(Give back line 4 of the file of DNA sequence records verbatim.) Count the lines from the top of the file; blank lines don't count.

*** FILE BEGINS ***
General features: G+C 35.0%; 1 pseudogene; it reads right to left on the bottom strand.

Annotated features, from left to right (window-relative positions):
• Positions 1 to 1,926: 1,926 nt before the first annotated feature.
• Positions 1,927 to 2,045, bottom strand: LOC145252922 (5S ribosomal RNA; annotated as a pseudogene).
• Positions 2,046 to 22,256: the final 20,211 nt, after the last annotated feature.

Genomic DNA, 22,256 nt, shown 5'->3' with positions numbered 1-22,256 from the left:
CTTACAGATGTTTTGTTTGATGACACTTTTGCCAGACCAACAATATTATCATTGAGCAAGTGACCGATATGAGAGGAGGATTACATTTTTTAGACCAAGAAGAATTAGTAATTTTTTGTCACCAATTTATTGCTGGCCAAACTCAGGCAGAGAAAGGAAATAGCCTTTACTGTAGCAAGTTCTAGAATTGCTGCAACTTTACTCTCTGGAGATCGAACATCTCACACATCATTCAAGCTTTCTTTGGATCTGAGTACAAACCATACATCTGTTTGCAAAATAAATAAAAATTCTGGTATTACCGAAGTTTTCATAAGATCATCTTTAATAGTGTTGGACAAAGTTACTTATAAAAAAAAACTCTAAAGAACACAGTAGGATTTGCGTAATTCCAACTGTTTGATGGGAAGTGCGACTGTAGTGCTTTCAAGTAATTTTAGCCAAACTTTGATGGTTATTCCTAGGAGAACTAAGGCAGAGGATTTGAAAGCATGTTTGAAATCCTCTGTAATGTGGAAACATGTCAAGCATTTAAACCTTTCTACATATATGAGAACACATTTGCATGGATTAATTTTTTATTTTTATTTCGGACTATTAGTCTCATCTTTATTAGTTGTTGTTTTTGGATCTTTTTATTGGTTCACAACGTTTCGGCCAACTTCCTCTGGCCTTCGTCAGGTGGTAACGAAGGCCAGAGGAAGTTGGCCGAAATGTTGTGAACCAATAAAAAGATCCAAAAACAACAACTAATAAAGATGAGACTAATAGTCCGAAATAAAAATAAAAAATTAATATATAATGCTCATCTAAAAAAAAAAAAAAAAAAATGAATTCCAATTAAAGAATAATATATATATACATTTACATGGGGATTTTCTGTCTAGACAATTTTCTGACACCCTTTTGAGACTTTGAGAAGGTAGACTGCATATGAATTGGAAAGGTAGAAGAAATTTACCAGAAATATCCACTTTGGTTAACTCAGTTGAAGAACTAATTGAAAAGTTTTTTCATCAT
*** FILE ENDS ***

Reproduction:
• Positions 1,927 to 2,045, bottom strand: LOC145252922 (5S ribosomal RNA; annotated as a pseudogene).